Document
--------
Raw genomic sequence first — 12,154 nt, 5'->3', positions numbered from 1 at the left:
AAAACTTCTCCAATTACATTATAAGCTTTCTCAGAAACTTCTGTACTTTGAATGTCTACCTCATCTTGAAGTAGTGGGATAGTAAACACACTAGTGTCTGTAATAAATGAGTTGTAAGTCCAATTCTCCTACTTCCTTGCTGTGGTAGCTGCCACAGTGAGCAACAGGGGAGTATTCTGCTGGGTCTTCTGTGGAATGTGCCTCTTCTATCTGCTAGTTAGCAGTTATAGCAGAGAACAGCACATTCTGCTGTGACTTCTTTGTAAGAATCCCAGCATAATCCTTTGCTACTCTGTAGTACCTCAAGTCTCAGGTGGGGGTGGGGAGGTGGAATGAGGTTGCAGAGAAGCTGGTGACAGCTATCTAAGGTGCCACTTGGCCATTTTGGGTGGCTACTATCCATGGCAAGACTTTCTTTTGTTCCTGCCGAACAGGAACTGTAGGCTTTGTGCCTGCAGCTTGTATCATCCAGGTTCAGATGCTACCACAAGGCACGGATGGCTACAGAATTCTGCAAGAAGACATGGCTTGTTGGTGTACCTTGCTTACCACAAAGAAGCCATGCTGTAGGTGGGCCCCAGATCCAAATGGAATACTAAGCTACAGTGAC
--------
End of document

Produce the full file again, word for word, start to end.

Raw genomic sequence first — 12,154 nt, 5'->3', positions numbered from 1 at the left:
AAAACTTCTCCAATTACATTATAAGCTTTCTCAGAAACTTCTGTACTTTGAATGTCTACCTCATCTTGAAGTAGTGGGATAGTAAACACACTAGTGTCTGTAATAAATGAGTTGTAAGTCCAATTCTCCTACTTCCTTGCTGTGGTAGCTGCCACAGTGAGCAACAGGGGAGTATTCTGCTGGGTCTTCTGTGGAATGTGCCTCTTCTATCTGCTAGTTAGCAGTTATAGCAGAGAACAGCACATTCTGCTGTGACTTCTTTGTAAGAATCCCAGCATAATCCTTTGCTACTCTGTAGTACCTCAAGTCTCAGGTGGGGGTGGGGAGGTGGAATGAGGTTGCAGAGAAGCTGGTGACAGCTATCTAAGGTGCCACTTGGCCATTTTGGGTGGCTACTATCCATGGCAAGACTTTCTTTTGTTCCTGCCGAACAGGAACTGTAGGCTTTGTGCCTGCAGCTTGTATCATCCAGGTTCAGATGCTACCACAAGGCACGGATGGCTACAGAATTCTGCAAGAAGACATGGCTTGTTGGTGTACCTTGCTTACCACAAAGAAGCCATGCTGTAGGTGGGCCCCAGATCCAAATGGAATACTAAGCTACAGTGAC